In 1931, a young Polish nun began seeing visions that would touch the life of Pope John Paul II and, perhaps, offer a glimpse of the end of all things. Sr. Faustina Kowalska reported seeing a merciful Jesus, with beams of red and white light shining from his heart.
In her diary, the cloistered mystic described a 1935 vision in which she was told to write this prayer as protection from divine judgment: “Eternal Father, I offer you the body and blood, soul and divinity of your dearly beloved son, Our Lord Jesus Christ, in atonement for our sins and those of the whole word; for the sake of his sorrowful passion, have mercy on us and on the whole world.”
The pope was a champion of Faustina’s ‘Divine Mercy” devotions and, during a 1997 pilgrimage to her tomb, he stated: “The message of divine mercy has always been near and dear to me.” In a sense, he said, it “forms the image of this pontificate.” On April 30, 2000, John Paul II canonized her as St. Faustina.
The image of St. Faustina’s Divine Mercy is near to the heart of Judy Hankel, a member of St. William Parish, Waukesha. She serves as the facilitator of a Divine Mercy Cenacle at St. Aloysius Parish, West Allis.
“We are Eucharistic Apostles of Divine Mercy, a group started by Dr. Bryan Thatcher as an offshoot of the Marians of the Immaculate Conception,” said the 64-year-old.
The group recently read, “Divine Mercy in My Soul,” the diary of St. Faustina, and learned that St. Faustina was asked to pray for her country, including the Litany of the Saints. They read of the graces poured down upon those who recite the Divine Mercy Chaplet for any intention.
Through prayer, Hankel was inspired to develop the Eucharistic Divine Mercy Holy Hour as a means to pray for the United States.
“Right now, we really need to pray for the United States,” explained Hankel. “Our religious freedoms are being taken away. When I would say the Chaplet of Divine Mercy, which I usually say at the 3 p.m. hour, as I was saying the words, ‘Have mercy on us and on the whole world,’ my thoughts would be, ‘Have mercy on U.S.’ In other words, the United States and the whole world.”
Some of the prayers in the Eucharistic Divine Mercy Holy Hour include the rosary, the Chaplet of Divine Mercy, the Litany of the Saints, the Prayer to St. Michael, and a prayer for Mary’s intercession. According to Hankel, the Holy Hour is meant to be prayed during adoration of the Blessed Sacrament.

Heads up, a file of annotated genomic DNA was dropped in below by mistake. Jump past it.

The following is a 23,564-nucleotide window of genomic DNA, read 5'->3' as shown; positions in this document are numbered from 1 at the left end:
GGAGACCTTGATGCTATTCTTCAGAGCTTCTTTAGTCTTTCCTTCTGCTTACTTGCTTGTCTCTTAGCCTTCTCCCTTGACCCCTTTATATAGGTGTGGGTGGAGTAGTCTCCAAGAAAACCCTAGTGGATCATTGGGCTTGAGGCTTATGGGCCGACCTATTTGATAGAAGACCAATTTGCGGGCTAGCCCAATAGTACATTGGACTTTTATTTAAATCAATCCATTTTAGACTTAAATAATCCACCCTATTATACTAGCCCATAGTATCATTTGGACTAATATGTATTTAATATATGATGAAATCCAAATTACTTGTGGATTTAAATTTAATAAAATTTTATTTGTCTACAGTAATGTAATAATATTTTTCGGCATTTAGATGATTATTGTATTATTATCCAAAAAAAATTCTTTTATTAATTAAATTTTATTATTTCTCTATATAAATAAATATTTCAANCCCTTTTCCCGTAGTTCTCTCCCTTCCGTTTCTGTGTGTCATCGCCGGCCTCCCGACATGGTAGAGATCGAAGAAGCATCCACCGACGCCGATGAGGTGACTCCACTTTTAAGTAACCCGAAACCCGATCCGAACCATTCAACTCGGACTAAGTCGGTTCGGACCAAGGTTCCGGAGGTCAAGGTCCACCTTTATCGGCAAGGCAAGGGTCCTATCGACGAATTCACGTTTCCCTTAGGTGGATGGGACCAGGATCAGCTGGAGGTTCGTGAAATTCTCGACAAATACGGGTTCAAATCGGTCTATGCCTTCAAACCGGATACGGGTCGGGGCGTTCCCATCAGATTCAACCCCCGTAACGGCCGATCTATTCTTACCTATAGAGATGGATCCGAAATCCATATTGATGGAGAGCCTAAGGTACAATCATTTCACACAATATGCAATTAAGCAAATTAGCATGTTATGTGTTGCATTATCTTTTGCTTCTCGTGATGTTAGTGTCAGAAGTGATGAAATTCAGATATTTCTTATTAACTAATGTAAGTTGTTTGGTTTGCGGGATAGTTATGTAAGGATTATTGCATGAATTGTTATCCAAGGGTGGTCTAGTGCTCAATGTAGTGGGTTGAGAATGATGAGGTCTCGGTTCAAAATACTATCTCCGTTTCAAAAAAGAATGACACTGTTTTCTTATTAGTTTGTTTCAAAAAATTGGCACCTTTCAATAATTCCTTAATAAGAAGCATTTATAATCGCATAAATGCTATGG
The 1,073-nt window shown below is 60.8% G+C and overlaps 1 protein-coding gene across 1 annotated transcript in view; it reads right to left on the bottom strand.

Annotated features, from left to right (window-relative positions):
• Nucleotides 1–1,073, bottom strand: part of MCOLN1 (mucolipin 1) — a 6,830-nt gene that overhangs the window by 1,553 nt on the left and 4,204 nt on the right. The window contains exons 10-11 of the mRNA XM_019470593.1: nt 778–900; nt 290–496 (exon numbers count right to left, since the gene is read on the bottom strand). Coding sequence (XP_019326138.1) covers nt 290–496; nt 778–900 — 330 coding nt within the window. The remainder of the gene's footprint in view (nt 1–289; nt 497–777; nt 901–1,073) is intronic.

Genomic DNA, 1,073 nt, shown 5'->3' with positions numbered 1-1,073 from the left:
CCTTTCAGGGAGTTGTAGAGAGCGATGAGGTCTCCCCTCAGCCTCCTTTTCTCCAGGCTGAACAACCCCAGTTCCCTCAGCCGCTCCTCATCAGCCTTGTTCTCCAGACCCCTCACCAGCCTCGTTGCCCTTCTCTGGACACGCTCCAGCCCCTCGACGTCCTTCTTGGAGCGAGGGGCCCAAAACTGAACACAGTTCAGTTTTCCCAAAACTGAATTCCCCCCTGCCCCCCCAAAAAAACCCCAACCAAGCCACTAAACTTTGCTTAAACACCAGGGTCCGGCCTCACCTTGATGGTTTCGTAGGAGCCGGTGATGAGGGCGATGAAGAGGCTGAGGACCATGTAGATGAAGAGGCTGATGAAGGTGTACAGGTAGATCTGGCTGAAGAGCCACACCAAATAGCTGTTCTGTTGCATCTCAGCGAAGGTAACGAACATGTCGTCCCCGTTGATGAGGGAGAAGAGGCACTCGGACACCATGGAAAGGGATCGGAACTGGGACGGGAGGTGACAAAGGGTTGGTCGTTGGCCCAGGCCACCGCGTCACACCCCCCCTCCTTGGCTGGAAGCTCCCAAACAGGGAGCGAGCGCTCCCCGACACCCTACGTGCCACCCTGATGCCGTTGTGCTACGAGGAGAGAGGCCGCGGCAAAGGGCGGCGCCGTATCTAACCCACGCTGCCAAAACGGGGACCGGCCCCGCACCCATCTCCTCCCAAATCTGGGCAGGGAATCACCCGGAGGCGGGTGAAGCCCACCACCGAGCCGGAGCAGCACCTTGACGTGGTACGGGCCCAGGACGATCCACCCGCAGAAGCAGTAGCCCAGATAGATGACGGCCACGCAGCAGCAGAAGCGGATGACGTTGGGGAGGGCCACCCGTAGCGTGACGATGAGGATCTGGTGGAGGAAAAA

“In the apparitions of Our Lady of Fatima in 1917, she warned us about sins of the flesh, which include homosexuality, adultery, fornication, pornography and other sins, which are so prevalent today,” she said.
Developing the Eucharistic Divine Mystery Holy Hour evolved over four months as Hankel typed them and gave them to her daughter, Cathy, a graphic designer. She set the program into pamphlet form.
“I prayed that it would be used all over the country in all 50 states, but I didn’t know how to distribute the Holy Hour across the country,” said Hankel. “One day, on the Feast of Our Lady, I was inspired to begin calling other Divine Mercy Cenacle leaders in the U.S to see if they could get it into their own parishes so people all over the country would pray before the election. … Many people were excited about it and emailed or called me to let me know that the Holy Hours were being scheduled.”
Without Hankel’s knowledge, some individuals contacted Thatcher, complimenting him on Hankel’s efforts. He then contacted the Marians of the Immaculate Conception and asked that it be included on their website.
According to Felix Carroll, editor of the website, the downloadable Holy Hour is popular.
“Obviously with an election coming, everyone is hoping to get points across from all sides of it,” said Carroll.
After the Eucharistic Divine Mercy Holy Hour became available on the Marians of the Immaculate Conception website, Hankel was overwhelmed with phone calls and emails. A fellow parishioner came forward to help with the demand.
“Some parishes are holding it for all members and neighboring parishes, prayer groups are doing it and some people are doing it privately during adoration,” she said of the Holy Hour’s popularity.
On Sept. 12, Auxiliary Bishop Donald J. Hying led the Eucharistic Divine Mercy Holy Hour at Mary Queen of Heaven Parish, West Allis, and was pleased with the more than 200 who attended.
“It was received well,” he said. “The Holy Hour is a manifestation of the Divine Mercy devotion, in which our focus is on the mercy of God poured out through us and through the death and resurrection of Christ. With everything going on in the world and with all the challenges of peace and justice and mercy, people have come together in prayer to invoke God’s mercy on our country and the world. It is a great thing.”
Prayer and adoration of the Blessed Sacrament is a privilege, according to Hankel.
“I think a good prayer life is very important in developing our relationship with God,” she said. “I put God first in my life. I schedule prayer and adoration like I do an appointment. I make an appointment with the Lord.”